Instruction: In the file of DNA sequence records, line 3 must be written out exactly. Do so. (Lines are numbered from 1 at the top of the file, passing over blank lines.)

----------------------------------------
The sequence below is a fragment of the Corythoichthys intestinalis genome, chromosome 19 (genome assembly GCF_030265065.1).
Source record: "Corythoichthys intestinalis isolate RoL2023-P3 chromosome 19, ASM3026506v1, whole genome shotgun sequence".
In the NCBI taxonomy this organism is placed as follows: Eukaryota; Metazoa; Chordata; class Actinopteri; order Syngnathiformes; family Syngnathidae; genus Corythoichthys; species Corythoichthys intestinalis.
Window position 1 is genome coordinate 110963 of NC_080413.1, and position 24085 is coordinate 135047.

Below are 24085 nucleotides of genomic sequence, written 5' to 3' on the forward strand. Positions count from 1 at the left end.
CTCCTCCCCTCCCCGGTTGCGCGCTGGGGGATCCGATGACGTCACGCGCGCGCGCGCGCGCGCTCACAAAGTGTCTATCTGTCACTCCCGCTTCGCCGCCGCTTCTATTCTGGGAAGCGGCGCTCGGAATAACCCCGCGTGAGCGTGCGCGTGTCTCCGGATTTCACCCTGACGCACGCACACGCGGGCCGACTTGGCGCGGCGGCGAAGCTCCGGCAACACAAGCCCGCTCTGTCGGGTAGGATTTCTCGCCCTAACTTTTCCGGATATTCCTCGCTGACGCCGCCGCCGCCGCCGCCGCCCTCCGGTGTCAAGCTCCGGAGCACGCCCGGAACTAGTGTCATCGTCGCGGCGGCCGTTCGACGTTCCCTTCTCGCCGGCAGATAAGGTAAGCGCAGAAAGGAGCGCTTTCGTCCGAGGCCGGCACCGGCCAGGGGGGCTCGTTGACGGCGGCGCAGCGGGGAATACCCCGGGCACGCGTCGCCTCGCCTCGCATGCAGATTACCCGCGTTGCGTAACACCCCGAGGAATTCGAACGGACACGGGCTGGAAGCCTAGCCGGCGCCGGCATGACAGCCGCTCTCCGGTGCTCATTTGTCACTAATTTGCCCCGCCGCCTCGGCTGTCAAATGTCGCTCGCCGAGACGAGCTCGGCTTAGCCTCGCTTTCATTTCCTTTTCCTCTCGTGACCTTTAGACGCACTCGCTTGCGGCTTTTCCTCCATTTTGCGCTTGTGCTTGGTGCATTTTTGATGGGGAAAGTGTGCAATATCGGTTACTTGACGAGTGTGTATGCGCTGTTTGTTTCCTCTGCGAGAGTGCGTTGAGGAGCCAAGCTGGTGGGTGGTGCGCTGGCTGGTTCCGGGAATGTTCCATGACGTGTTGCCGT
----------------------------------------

In the NCBI taxonomy this organism is placed as follows: Eukaryota; Metazoa; Chordata; class Actinopteri; order Syngnathiformes; family Syngnathidae; genus Corythoichthys; species Corythoichthys intestinalis.